The Spotlight Series highlights upcoming Latin Jazz musicians that have yet to reach national recognition. Many of these musicians thrive in local scenes and some tour in support of releases. All these musicians contribute greatly to the overall Latin Jazz scene, and they deserve our “spotlighted” attention.
As a Latin Jazz artist builds a fan base, they face contrasting audience expectations about their repertoire. Most American listening audiences expect a Latin band to perform passionate dance music. These audiences can’t see past labels like Latin Jazz or Salsa, they want the thrill of a dancehall. The jazz audience demands creative artistry that moves beyond established patterns. These fans reject traditional salsa, relegating it to the popular music realm. Some Latin Jazz artists won’t find problems with integrating a commercialized sound into their repertoire while others may see it as an attack on their integrity. A listener’s preconceived notions create problems; if an artist favors either side of the equation, they risk loosing a piece of their audience. Layla Angulo attacks this issue directly by delivering a strong mixture of improvisational integrity and dance flair throughout Live at The Triple Door.
Dancehall Energy and Improvisational Priority
Several songs blend Latin dance music aesthetics with jazz ideals without loosing either genre’s foundation. A modern Cuban timba montuno and coro opens “La Noche Del Tambor,” immediately engaging Angulo in a fiery call and response. After powering through the song’s cuerpo, vocalist Carlos Cantante demonstrates his improvisational skills with a rhythmically intricate pregon. A strong mambo builds into an intensive solo from trombonist Stuart Hamley who quickly creates high energy in a short statement. A typical Salsa horn arrangement introduces “Muneca,” which once again highlights Castante’s strong vocals. He builds tension through several skillful pregons until the band shrinks behind pianist Eric Verlinder. Colorful rhythmic punches develop into bursts of modern harmony as Verlinder works the band into a frenzy. Hamley’s brash tone forces syncopated figures against the rhythm section as his solo grows through bold energy. “Que Te Valla Bien Sin Mi” moves between a common Salsa rhythm and a Puerto Rican bomba, until Castante’s vocal structures the song around a dance aesthetic. A creative arrangement maintains excitement, focusing upon rhythmic changes, breaks, and plenty of room for Castante to improvise. Verlinder brings a rhythmic approach to his solo again, yet he spends much more time developing themes across his statement. “La Rumbera” boldly creates a tight call and response between horn lines and coros until vocalist Eddie Rodriquez introduces the lyric. His understated improvisatory approach leads into Verlinder’s typically musical solo. A powerful mambo introduces Angulo’s improvisation a unique display of wit and ingenuity. Each song brings dancehall energy to the audience while infusing it with a strong improvisation priority.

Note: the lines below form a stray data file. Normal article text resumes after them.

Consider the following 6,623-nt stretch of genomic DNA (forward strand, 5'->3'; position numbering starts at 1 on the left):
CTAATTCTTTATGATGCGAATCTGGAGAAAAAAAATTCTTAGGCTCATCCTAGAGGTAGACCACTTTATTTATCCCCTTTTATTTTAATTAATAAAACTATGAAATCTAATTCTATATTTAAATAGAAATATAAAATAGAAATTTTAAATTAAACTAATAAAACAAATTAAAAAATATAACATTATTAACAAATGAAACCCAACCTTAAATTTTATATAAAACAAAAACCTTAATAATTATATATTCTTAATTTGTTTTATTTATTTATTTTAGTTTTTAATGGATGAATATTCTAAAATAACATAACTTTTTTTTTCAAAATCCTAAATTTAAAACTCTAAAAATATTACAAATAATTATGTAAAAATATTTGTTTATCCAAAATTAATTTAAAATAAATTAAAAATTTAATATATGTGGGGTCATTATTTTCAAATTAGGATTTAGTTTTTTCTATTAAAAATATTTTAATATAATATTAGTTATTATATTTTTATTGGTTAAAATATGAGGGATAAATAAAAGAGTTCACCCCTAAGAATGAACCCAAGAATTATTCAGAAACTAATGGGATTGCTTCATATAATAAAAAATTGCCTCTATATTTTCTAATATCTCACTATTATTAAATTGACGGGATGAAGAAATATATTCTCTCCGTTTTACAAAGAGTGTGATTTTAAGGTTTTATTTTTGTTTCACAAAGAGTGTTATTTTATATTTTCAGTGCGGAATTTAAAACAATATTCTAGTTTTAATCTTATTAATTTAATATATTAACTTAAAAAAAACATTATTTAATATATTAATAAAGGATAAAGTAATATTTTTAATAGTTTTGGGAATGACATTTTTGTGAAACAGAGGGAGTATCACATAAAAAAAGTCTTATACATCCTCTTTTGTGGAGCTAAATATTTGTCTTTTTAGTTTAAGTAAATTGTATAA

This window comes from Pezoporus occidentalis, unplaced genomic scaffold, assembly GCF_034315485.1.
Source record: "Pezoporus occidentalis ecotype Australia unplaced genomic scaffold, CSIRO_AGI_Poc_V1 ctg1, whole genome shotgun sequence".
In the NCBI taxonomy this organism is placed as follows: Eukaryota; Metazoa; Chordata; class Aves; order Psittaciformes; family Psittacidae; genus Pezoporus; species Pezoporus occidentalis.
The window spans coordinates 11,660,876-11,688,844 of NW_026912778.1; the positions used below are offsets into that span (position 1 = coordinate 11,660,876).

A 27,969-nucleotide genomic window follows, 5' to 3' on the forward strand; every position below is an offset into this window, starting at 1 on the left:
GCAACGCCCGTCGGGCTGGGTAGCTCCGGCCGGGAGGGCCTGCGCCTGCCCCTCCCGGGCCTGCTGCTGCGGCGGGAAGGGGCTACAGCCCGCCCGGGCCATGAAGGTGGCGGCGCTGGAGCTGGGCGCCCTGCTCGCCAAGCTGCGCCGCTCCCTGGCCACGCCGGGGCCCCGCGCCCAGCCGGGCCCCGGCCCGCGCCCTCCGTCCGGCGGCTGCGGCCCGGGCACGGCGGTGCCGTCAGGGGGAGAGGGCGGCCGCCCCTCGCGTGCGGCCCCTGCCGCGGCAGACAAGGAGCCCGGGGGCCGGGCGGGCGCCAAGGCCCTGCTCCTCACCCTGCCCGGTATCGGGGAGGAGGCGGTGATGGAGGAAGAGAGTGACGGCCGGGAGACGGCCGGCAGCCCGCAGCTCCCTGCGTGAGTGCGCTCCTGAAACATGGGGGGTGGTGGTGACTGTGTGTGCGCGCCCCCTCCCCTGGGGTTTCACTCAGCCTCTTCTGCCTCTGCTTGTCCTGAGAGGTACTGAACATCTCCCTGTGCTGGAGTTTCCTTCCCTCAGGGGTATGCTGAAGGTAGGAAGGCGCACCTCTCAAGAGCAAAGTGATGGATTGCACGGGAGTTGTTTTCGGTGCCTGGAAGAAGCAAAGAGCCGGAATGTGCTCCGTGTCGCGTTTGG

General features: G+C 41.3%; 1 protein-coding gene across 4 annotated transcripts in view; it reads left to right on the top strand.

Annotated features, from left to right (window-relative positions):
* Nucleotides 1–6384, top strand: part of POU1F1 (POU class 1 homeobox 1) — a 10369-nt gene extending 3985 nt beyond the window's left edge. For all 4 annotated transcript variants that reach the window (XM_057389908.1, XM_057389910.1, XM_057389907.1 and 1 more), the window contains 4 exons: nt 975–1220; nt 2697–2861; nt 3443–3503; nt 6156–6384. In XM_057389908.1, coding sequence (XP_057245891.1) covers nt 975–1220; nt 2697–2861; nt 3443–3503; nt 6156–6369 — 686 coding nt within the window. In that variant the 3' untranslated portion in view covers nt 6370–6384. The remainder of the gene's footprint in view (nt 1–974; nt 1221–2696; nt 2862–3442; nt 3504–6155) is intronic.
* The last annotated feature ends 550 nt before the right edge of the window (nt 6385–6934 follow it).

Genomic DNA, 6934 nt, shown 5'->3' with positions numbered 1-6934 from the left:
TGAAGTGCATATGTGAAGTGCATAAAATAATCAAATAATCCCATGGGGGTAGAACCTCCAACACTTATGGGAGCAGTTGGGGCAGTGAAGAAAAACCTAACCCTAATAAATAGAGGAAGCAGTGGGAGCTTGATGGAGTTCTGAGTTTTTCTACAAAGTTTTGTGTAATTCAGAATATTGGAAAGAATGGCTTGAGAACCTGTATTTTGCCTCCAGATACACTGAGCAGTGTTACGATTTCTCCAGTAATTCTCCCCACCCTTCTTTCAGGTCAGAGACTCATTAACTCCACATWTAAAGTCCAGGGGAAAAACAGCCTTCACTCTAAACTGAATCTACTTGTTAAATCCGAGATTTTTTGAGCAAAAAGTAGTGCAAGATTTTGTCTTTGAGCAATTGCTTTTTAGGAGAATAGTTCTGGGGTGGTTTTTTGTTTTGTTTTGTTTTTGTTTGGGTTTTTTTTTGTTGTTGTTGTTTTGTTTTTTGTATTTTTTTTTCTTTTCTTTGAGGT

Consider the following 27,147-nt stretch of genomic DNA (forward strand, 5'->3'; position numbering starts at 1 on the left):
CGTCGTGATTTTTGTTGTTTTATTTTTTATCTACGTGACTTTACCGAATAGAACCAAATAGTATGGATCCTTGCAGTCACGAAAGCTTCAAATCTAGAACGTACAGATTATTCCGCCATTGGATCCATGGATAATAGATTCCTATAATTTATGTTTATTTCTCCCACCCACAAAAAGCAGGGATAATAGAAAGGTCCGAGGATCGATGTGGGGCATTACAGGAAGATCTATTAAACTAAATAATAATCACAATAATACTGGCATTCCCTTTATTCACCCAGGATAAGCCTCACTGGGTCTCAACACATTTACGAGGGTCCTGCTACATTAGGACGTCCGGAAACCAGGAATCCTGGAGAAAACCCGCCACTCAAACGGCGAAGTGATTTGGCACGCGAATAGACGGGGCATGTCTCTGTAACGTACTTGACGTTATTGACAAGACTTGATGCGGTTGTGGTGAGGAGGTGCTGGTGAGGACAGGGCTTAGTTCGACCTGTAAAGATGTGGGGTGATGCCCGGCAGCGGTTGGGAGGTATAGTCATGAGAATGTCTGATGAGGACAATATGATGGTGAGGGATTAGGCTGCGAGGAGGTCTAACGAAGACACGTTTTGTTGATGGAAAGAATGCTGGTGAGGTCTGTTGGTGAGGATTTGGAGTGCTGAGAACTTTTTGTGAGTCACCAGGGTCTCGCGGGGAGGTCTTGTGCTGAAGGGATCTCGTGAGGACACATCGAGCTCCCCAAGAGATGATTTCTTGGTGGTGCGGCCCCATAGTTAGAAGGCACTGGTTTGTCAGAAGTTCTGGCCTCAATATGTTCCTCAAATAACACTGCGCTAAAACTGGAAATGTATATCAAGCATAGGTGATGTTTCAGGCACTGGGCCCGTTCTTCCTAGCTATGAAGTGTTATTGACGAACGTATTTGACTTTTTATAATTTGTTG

Jazz Credibility and Important Contrast